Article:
February 2011 Archives

Architectural Review Board - Please visit my project!

I've been writing and rewriting Nama[1,2,3] for several years now. It's been my introduction to intermediate concepts in computer science.

Nama is an audio recording, mixing and editing application, using Ecasound[4] as the audio engine.

I'm proud of how it has evolved. At first it was all procedural, driven by a command processor loop. Then I added a Tk-based GUI, my first GUI. I added a text interface with a command grammar based on Parse::RecDescent. I introduced OO to separate the code for two different UIs. Then I added classes for tracks, buses and other entities. I added an event system (actually two), serialization, a help system, tests. I created a build system to automatically generate parts of the grammar, the help system, and to merge various files. The code for audio routing has gone through three different design interations: hardcoding, routing by rules, and now, routing by creating and transforming a graph.

I've cleaned up, commented, refactored wherever it could help. I profiled and memoized to speed up my code. I refer to a shelf full of well-respected Perl books, follow PerlMonks and other forums of the Perl community. Most of the really hard stuff I've solved by accreting other programs and libraries, largely from CPAN.

It's been exciting, exhiliariating, and at times laborious, confusing and opaque. I've had users helping to test, suggest features, and occasionally hold my hand.

Despite all my work to keep the code legible, even users familiar with perl have a hard time reading the code. I'm feeling ready for a visit by the architectural review board!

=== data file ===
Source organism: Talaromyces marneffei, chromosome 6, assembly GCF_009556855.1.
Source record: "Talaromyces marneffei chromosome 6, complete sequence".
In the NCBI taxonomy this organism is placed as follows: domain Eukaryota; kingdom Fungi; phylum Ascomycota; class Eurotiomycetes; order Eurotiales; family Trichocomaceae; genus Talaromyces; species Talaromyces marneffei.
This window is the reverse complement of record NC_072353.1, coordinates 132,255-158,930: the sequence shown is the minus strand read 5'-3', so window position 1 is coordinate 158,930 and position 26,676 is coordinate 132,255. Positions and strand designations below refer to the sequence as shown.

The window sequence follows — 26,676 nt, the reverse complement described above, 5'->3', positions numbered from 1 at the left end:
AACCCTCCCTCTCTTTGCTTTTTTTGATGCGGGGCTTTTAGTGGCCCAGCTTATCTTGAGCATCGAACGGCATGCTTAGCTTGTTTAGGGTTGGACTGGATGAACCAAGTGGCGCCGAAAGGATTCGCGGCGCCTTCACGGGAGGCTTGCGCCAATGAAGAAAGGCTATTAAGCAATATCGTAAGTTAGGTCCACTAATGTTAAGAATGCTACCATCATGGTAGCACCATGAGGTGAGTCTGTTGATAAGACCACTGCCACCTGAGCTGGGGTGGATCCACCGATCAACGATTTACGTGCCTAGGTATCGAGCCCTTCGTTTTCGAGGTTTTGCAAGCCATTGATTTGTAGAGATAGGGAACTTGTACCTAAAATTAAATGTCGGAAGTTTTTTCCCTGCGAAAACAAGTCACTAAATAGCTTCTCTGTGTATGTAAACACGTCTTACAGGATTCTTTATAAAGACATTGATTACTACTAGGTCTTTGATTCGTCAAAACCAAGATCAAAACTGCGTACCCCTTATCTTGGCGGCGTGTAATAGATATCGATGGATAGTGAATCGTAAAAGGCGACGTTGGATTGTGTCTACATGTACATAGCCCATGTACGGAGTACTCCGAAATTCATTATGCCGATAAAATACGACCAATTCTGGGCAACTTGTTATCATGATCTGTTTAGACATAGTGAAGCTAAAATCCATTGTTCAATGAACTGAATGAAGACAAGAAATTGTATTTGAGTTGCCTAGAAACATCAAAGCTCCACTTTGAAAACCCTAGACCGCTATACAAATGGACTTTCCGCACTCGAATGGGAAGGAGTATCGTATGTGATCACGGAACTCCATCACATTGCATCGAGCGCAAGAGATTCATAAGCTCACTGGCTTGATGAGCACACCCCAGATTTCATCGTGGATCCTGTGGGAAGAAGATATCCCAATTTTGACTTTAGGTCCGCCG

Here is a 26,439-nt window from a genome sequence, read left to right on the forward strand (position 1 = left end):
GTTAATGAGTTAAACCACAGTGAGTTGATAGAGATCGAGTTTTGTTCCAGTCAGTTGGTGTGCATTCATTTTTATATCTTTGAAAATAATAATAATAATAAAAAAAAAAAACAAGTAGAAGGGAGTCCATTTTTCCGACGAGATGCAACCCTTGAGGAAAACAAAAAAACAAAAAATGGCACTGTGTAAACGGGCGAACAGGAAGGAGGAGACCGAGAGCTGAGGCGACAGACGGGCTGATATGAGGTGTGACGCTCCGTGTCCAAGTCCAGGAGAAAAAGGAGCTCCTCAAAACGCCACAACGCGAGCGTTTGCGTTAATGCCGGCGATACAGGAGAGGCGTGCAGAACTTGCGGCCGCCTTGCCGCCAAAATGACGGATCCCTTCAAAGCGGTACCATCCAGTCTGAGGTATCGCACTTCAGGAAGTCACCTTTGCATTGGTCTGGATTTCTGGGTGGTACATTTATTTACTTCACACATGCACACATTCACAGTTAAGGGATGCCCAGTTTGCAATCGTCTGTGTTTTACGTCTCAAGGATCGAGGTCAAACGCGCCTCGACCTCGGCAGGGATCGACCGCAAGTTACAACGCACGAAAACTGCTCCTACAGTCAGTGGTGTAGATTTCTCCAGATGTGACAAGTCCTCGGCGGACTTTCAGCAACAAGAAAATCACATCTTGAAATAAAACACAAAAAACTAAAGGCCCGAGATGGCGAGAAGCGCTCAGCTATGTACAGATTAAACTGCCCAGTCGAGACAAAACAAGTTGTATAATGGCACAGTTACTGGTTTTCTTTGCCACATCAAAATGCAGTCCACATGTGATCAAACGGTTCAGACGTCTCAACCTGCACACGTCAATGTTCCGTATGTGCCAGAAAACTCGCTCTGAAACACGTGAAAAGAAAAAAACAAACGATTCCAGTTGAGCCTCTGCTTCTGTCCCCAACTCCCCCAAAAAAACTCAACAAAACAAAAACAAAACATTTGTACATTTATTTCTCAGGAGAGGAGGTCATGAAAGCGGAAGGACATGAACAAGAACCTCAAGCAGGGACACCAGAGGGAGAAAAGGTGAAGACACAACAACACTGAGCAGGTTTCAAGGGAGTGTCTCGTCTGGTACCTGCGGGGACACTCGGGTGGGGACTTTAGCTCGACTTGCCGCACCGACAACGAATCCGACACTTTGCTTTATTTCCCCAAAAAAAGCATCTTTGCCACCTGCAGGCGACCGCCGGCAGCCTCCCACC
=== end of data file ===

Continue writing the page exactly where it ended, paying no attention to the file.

After reading a number of articles advising against the use of global variables. I'm wondering: Should I be encapsulating the 250 or so global variables into objects? (Clearly, yes.)

What about the way classes reach into each other for data?

Maybe I should be re-architecting my tests? Expanding test coverage is hard, but necessary. I'll need a way to build a test environment that includes (or fakes) some WAV files and other project data.

Welcome, ARB, especially those of you who are musicians!

  1. Nama - github
  2. Nama - cpan
  3. Nama - home
  4. Ecasound

Using external installers with CPAN Clients

A lot of work is currently underway to improve CPAN. One longstanding issue is the handing of external dependencies (the "libfoo" problem.) As I understand it, although CPAN distributions may test for external dependencies, existing build tools are unable to install non-perl libraries, header files or compilers.

Resources to solve these problems are available, but in places not usually considered by CPAN toolmakers. I'm referring to native OS package repositories. While natively packaged CPAN distributions necessarily lag current CPAN offerings, they meet non-perl as well as perl dependencies, and are generally troublefree to install.

To give the example I know best, Debian's perl repository covers roughly 10% of CPAN, including much of CPAN's best. This enormous investment in labor, toolchain development and community building results in high-quality packages that even new users can install easily.

As a developer of a perl audio application available for Debian, I've encountered problems managing dependencies when administering systems that mix distro and CPAN sources, even when using local::lib.

One issue is that CPAN clients will always fulfill a distribution's dependencies from CPAN, even if native packages are available.

I'd like to suggest a small but significant step to bridge this divide between native and CPAN repositories: a native installer option for CPAN clients.

After a few false starts, here's a working demonstration: a patched version of cpanminus that supports multiple native installers.

You can invoke it like this:

cpanm --distro Debian Some::Module

causing cpanm to execute:

$distro_installer = eval {require "CPAN::NativeInstaller::Debian" }

$distro_installer then gets a chance to provide a native package for each distribution cpanm seeks to install. With this added ability, CPAN client users can install perl distributions from both native and CPAN repositories, and finesse the libfoo problem for a significant portion of CPAN.

What better way to encourage the resurgence in perl popularity than to help application developers administer their systems?

About Joel Roth

user-pic I blog about Perl.